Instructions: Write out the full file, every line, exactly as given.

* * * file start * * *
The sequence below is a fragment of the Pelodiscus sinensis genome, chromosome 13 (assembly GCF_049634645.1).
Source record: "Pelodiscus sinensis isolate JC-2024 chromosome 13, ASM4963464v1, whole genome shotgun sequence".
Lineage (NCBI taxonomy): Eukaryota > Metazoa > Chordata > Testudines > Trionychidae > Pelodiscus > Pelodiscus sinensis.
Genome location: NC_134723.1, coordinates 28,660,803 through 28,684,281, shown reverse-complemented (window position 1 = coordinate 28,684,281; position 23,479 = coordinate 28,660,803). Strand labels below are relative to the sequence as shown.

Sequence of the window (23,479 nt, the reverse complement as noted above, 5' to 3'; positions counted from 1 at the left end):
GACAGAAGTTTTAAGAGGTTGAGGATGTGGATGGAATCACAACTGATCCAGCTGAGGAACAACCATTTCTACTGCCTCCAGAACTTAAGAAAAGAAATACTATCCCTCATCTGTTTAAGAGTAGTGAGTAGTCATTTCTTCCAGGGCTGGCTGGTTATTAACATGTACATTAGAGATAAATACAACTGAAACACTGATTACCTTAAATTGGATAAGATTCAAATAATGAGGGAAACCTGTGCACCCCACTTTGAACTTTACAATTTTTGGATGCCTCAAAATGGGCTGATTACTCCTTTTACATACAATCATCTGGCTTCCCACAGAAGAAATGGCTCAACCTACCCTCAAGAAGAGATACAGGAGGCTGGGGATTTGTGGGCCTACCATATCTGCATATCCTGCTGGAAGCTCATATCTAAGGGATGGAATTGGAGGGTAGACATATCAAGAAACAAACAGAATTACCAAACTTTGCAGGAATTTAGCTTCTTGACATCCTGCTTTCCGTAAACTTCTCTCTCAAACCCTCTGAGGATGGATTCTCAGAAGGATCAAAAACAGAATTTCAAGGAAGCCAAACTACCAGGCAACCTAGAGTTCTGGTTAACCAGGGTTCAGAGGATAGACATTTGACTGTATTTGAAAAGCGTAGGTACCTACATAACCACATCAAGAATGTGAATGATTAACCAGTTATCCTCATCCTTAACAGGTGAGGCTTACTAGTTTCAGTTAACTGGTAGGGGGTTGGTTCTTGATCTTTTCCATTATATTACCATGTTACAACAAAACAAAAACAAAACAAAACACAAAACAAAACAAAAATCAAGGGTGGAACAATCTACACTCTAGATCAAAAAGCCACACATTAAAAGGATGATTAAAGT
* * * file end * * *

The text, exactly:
The sequence below is a fragment of the Pelodiscus sinensis genome, chromosome 13 (assembly GCF_049634645.1).
Source record: "Pelodiscus sinensis isolate JC-2024 chromosome 13, ASM4963464v1, whole genome shotgun sequence".
Lineage (NCBI taxonomy): Eukaryota > Metazoa > Chordata > Testudines > Trionychidae > Pelodiscus > Pelodiscus sinensis.
Genome location: NC_134723.1, coordinates 28,660,803 through 28,684,281, shown reverse-complemented (window position 1 = coordinate 28,684,281; position 23,479 = coordinate 28,660,803). Strand labels below are relative to the sequence as shown.

Sequence of the window (23,479 nt, the reverse complement as noted above, 5' to 3'; positions counted from 1 at the left end):
GACAGAAGTTTTAAGAGGTTGAGGATGTGGATGGAATCACAACTGATCCAGCTGAGGAACAACCATTTCTACTGCCTCCAGAACTTAAGAAAAGAAATACTATCCCTCATCTGTTTAAGAGTAGTGAGTAGTCATTTCTTCCAGGGCTGGCTGGTTATTAACATGTACATTAGAGATAAATACAACTGAAACACTGATTACCTTAAATTGGATAAGATTCAAATAATGAGGGAAACCTGTGCACCCCACTTTGAACTTTACAATTTTTGGATGCCTCAAAATGGGCTGATTACTCCTTTTACATACAATCATCTGGCTTCCCACAGAAGAAATGGCTCAACCTACCCTCAAGAAGAGATACAGGAGGCTGGGGATTTGTGGGCCTACCATATCTGCATATCCTGCTGGAAGCTCATATCTAAGGGATGGAATTGGAGGGTAGACATATCAAGAAACAAACAGAATTACCAAACTTTGCAGGAATTTAGCTTCTTGACATCCTGCTTTCCGTAAACTTCTCTCTCAAACCCTCTGAGGATGGATTCTCAGAAGGATCAAAAACAGAATTTCAAGGAAGCCAAACTACCAGGCAACCTAGAGTTCTGGTTAACCAGGGTTCAGAGGATAGACATTTGACTGTATTTGAAAAGCGTAGGTACCTACATAACCACATCAAGAATGTGAATGATTAACCAGTTATCCTCATCCTTAACAGGTGAGGCTTACTAGTTTCAGTTAACTGGTAGGGGGTTGGTTCTTGATCTTTTCCATTATATTACCATGTTACAACAAAACAAAAACAAAACAAAACACAAAACAAAACAAAAATCAAGGGTGGAACAATCTACACTCTAGATCAAAAAGCCACACATTAAAAGGATGATTAAAGT